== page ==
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Rick May, Voice of Team Fortress 2’s Soldier and Star Fox’s Peppy, Passed Away

Rick May, Voice of Team Fortress 2’s Soldier and Star Fox’s Peppy, Passed Away

by Aiman MaulanaApril 15, 2020
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It’s a grim day for the gaming world as voice actor Rick May, who is best known for his roles in Team Fortress 2 as Soldier and Star Fox 64 as Peppy Hare and Andross, has passed away at age 79. His passing came shortly after contracting COVID-19.

Rick May has been rehabbing in a nursing home after suffering from a stroke in February. Unfortunately, he caught COVID-19 while at the nursing home. He was then moved to the Seattle Swedish Hospital where he received care until his passing.

His career has spanned nearly five decades, with the infamous “Do a barrel roll” line being one of the most infamous lines to have ever been said in a game. Apart from his two notable roles, he also played the main antagonist, Dr M., in Sly 3: Honor Among Thieves as well as the narrator in Age of Empires 2.

Apart from video games, Rick May has also appeared in over 300 shows across a variety of genres, and is also the long-time artistic director of the Renton Civic Theatre and Civic Light Opera in Washington state.

Fellow actor Larry Albert wrote a touching tribute on his Facebook upon learning of Rick May’s Passing. This was shared shortly after by the voice of Team Fortress 2’s Sniper, John Patrick Lowrie. It reads as follows:

Tribute to Rick May

I met him over thirty years ago and while we weren’t the socializing type of pals we always enjoyed running into each other at a gig or audition. Every recording session with him was always laugh-filled. Yet when the lights went down or the engineer said, “rolling” he was the consummate professional. He worked hard to get it right and we could always depend on him to deliver.

In talking with his wife Diana I found out that he loved the sessions, the camaraderie, the give and take during the rehearsals and actual recording. Whenever one of his shows aired he would listen, as do I to mine. However, Rick would listen to the ones he’d had no part in and write to say, “Wasn’t so and so great!” or “Man, that was a fantastic script!” I would always send him a copy of the finished product.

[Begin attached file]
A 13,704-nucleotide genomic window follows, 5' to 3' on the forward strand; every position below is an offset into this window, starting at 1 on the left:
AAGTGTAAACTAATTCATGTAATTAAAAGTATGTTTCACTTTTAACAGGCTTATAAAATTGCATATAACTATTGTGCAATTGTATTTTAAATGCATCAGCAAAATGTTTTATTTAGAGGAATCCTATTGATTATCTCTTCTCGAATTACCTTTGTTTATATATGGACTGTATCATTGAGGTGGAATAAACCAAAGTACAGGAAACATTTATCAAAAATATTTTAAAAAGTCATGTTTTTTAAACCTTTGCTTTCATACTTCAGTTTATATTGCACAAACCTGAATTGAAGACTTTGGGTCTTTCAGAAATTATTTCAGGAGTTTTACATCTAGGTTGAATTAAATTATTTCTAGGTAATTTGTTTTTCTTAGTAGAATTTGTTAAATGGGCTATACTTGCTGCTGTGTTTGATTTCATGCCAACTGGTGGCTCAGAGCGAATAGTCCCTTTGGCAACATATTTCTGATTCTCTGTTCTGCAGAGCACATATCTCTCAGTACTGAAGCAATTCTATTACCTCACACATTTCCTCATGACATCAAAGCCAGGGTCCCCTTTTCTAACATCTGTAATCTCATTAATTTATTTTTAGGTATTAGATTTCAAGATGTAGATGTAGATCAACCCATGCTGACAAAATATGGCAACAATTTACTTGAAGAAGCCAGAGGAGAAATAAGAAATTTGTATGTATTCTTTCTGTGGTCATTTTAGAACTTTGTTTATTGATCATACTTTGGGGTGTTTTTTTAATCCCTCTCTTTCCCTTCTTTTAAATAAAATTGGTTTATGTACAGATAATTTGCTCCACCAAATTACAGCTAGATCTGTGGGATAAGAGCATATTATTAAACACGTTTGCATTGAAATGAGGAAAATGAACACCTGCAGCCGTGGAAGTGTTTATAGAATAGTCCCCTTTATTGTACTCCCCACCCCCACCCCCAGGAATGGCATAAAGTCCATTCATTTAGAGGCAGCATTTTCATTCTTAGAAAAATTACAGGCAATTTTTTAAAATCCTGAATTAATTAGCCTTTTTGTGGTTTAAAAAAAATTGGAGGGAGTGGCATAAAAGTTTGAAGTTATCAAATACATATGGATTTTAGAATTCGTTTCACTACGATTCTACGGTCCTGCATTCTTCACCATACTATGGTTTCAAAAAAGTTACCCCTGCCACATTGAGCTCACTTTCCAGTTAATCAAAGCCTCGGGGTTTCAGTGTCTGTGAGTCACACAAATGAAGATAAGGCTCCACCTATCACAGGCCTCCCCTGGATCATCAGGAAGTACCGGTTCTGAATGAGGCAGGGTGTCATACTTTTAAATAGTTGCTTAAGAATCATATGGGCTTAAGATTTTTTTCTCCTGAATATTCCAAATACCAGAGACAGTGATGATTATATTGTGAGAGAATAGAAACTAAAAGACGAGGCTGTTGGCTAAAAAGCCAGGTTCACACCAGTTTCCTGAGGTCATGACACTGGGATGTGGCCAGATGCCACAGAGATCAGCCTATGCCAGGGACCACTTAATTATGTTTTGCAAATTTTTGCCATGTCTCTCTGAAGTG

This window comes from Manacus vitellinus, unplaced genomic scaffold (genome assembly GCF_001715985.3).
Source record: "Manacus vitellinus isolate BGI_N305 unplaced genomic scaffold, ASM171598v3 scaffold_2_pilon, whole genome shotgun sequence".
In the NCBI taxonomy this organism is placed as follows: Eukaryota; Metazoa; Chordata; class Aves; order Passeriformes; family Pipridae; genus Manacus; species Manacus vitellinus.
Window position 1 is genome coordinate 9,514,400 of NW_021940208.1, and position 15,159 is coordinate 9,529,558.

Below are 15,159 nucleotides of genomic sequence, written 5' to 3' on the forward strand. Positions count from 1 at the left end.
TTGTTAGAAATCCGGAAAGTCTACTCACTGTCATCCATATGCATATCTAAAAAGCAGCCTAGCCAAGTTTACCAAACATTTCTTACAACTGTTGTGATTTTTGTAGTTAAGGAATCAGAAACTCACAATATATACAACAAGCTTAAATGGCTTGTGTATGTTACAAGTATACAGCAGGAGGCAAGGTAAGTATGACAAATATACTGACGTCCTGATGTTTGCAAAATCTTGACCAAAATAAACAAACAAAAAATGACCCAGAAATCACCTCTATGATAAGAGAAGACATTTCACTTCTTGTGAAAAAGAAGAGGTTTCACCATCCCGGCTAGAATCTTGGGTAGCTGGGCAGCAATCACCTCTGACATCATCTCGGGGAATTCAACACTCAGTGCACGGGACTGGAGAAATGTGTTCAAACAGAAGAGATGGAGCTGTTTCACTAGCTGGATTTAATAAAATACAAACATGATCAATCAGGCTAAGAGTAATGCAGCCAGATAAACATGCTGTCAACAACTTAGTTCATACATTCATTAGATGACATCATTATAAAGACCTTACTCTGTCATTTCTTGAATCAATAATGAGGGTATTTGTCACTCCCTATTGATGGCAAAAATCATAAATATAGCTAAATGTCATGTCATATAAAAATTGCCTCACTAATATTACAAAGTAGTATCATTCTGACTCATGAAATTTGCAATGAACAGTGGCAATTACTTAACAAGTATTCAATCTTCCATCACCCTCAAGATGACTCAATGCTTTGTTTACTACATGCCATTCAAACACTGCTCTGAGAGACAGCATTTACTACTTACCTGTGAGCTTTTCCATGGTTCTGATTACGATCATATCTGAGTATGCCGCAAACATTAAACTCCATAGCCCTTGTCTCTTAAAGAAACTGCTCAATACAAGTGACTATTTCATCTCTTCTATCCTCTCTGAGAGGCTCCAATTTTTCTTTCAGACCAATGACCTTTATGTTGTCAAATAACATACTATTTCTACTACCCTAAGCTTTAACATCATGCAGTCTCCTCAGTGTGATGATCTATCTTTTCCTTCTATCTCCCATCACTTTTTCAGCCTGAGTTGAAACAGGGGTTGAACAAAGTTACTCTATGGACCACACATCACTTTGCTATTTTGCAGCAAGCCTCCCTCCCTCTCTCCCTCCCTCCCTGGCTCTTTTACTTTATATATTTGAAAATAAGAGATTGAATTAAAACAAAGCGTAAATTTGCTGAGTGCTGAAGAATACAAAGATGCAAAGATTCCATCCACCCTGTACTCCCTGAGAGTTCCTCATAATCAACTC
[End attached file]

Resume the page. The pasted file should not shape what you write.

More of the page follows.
Rick May was a force of nature, a pain in the ass sometimes but never to the point where I would not use him again and again. We were working friends, colleagues and buddies. Hopefully there will be those who will speak of his years in the theater, as a teacher, a director and voice talent, of his one-man show as Teddy Roosevelt. I knew the man who asked me if I could get him a copy of an old Republic Studios serial cliffhanger “The Phantom Rider” if he got me an autograph from his friend Ty Hardin from the old “Bronco” TV series.

I knew the man who along with Frank Buxton and David Selvig stood and applauded my daughter Andee when I introduced her to the audience at the Kirkland Performance Center for what would be her first appearance as a professional actor.

I knew the man who was always encouraging when I had my bout with cancer.

I knew the man whose passing leaves a huge hole in my heart and I believe so many others.

If you head around the internet, you’ll see plenty of other tributes dedicated to the memory of Rick May. It’s a dark day not just for the gaming industry, and he will indeed be missed.


Pokdepinion: The pandemic has claimed yet another victim. Rest in peace, Rick May. You’ve given gamers from all parts of the world some good memories.

About The Author
Aiman Maulana
Jack of all trades, master of none, but oftentimes better than a master of one. YouTuber, video editor, tech head, and a wizard of gaming. What's up? :)

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